In-person activities, including all interaction with the public, enumeration, office work and processing activities, will incorporate the most current guidance to promote the health and safety of staff and the public. This will include recommended personal protective equipment (PPE) and social distancing practices.

Once 2020 Census data collection is complete, the Census Bureau begins a lengthy, thorough and scientifically rigorous process to produce the apportionment counts, redistricting information and other statistical data products that help guide hundreds of billions of dollars in public and private sector spending per year.

In order to ensure the completeness and accuracy of the 2020 Census, the Census Bureau is seeking statutory relief from Congress of 120 additional calendar days to deliver final apportionment counts.

Under this plan, the Census Bureau would extend the window for field data collection and self-response to October 31, 2020, which will allow for apportionment counts to be delivered to the President by April 30, 2021, and redistricting data to be delivered to the states no later than July 31, 2021.

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American Democracy Project–Video Contest to Promote the 2020 Census

When: April 08, 2020 – April 24, 2020

Time:01:00 PM – 05:00 PM:

The American Democracy Project is sponsoring a video contest to promote awareness for the U.S. Census! Prizes will be awarded to 1st, 2nd, and 3rd place entries; all videos will be judged on accuracy, creativity, and use of visuals/sound. All entries should be submitted to adp@unk.edu by April 24, 2020.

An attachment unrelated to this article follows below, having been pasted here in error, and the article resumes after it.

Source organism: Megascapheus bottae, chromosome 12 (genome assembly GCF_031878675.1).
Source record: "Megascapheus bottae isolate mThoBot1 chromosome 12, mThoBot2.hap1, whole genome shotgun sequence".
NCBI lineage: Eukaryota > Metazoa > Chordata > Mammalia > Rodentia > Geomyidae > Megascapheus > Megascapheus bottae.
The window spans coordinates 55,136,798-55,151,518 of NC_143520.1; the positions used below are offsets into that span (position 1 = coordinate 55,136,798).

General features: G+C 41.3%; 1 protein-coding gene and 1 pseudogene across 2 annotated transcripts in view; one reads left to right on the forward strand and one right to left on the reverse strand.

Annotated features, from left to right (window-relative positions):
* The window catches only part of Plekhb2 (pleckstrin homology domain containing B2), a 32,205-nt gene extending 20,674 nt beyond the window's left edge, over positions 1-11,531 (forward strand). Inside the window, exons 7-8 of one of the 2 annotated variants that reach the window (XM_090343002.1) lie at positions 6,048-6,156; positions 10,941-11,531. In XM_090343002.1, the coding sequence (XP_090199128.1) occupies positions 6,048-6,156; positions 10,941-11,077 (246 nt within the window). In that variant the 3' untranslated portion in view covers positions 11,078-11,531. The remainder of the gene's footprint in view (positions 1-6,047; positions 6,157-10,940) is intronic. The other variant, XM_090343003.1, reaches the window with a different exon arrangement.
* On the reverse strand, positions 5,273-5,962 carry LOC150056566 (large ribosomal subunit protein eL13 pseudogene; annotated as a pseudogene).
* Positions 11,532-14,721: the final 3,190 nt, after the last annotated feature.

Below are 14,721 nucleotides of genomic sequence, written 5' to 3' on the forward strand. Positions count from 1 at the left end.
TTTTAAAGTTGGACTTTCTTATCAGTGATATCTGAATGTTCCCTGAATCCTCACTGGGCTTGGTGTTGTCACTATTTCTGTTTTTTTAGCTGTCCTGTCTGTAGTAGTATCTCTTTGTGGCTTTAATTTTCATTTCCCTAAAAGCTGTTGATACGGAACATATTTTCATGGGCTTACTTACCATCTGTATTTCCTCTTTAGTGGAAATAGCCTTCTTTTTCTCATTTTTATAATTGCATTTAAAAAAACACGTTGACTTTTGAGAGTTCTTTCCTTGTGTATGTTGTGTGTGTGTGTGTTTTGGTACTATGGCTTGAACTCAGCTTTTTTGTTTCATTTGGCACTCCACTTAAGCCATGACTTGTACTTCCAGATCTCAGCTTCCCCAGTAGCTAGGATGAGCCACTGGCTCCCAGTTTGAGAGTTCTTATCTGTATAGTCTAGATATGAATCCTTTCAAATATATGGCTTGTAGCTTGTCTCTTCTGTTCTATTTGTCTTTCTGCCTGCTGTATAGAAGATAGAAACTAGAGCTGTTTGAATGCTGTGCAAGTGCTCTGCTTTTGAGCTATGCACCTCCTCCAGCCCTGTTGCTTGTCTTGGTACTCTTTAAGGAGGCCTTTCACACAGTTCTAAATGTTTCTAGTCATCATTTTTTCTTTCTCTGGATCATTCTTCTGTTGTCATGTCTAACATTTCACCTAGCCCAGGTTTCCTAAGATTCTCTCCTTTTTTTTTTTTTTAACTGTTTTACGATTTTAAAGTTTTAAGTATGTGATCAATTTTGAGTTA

For more instructions, visit https://docs.google.com/document/d/1z3uFwe4jtJgN25Ju2CAE-ovybZ-8UdMIvMFmfEtXrU8/edit?usp=sharing.

Good luck!

Contact:Lydia Behnk
(402) 843-6801
behnkll@lopers.unk.edu

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NCompass Live: Amplified Advisory with Video Book Talks

Learn how to do ‘Amplified Advisory with Video Book Talks’ on next week’s FREE NCompass Live webinar on Wednesday, April 15 at 10am Central Time.

Take your Readers Advisory and library marketing to the next level with social media Book Talks. Learn tips and tricks to efficiently and economically craft, record, publish, and curate videos which promote your library’s collection and programming. Take home a solid plan to provide new, exciting space for your patrons to explore your collection, encounter you library’s strategic narrative, and share the library’s marketing message with others.